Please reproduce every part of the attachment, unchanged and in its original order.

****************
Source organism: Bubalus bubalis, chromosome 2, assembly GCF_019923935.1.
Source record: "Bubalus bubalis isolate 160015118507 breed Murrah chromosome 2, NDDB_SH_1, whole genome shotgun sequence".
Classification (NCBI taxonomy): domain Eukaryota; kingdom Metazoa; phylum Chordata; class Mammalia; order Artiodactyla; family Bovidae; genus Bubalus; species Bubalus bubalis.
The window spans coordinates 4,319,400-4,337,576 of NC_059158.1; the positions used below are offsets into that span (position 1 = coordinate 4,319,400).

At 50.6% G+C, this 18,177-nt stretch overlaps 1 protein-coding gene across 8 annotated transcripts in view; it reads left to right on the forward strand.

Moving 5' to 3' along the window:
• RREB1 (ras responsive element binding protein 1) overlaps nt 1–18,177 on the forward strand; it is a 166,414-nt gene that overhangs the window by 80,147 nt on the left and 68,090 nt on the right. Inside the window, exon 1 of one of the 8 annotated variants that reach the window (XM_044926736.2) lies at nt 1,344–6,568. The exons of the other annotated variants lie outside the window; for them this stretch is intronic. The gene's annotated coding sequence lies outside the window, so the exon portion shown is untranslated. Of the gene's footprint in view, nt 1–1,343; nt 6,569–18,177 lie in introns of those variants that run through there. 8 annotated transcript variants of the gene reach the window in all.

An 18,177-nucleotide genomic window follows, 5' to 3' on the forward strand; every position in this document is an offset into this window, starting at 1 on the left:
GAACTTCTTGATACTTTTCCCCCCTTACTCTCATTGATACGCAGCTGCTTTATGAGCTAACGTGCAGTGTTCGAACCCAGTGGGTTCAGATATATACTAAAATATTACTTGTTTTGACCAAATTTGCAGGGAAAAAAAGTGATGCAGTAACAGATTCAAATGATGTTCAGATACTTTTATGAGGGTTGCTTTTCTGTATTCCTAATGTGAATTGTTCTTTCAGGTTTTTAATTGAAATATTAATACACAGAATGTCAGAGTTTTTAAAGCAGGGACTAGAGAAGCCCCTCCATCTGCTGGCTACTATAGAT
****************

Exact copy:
Source organism: Bubalus bubalis, chromosome 2, assembly GCF_019923935.1.
Source record: "Bubalus bubalis isolate 160015118507 breed Murrah chromosome 2, NDDB_SH_1, whole genome shotgun sequence".
Classification (NCBI taxonomy): domain Eukaryota; kingdom Metazoa; phylum Chordata; class Mammalia; order Artiodactyla; family Bovidae; genus Bubalus; species Bubalus bubalis.
The window spans coordinates 4,319,400-4,337,576 of NC_059158.1; the positions used below are offsets into that span (position 1 = coordinate 4,319,400).

At 50.6% G+C, this 18,177-nt stretch overlaps 1 protein-coding gene across 8 annotated transcripts in view; it reads left to right on the forward strand.

Moving 5' to 3' along the window:
• RREB1 (ras responsive element binding protein 1) overlaps nt 1–18,177 on the forward strand; it is a 166,414-nt gene that overhangs the window by 80,147 nt on the left and 68,090 nt on the right. Inside the window, exon 1 of one of the 8 annotated variants that reach the window (XM_044926736.2) lies at nt 1,344–6,568. The exons of the other annotated variants lie outside the window; for them this stretch is intronic. The gene's annotated coding sequence lies outside the window, so the exon portion shown is untranslated. Of the gene's footprint in view, nt 1–1,343; nt 6,569–18,177 lie in introns of those variants that run through there. 8 annotated transcript variants of the gene reach the window in all.

An 18,177-nucleotide genomic window follows, 5' to 3' on the forward strand; every position in this document is an offset into this window, starting at 1 on the left:
GAACTTCTTGATACTTTTCCCCCCTTACTCTCATTGATACGCAGCTGCTTTATGAGCTAACGTGCAGTGTTCGAACCCAGTGGGTTCAGATATATACTAAAATATTACTTGTTTTGACCAAATTTGCAGGGAAAAAAAGTGATGCAGTAACAGATTCAAATGATGTTCAGATACTTTTATGAGGGTTGCTTTTCTGTATTCCTAATGTGAATTGTTCTTTCAGGTTTTTAATTGAAATATTAATACACAGAATGTCAGAGTTTTTAAAGCAGGGACTAGAGAAGCCCCTCCATCTGCTGGCTACTATAGAT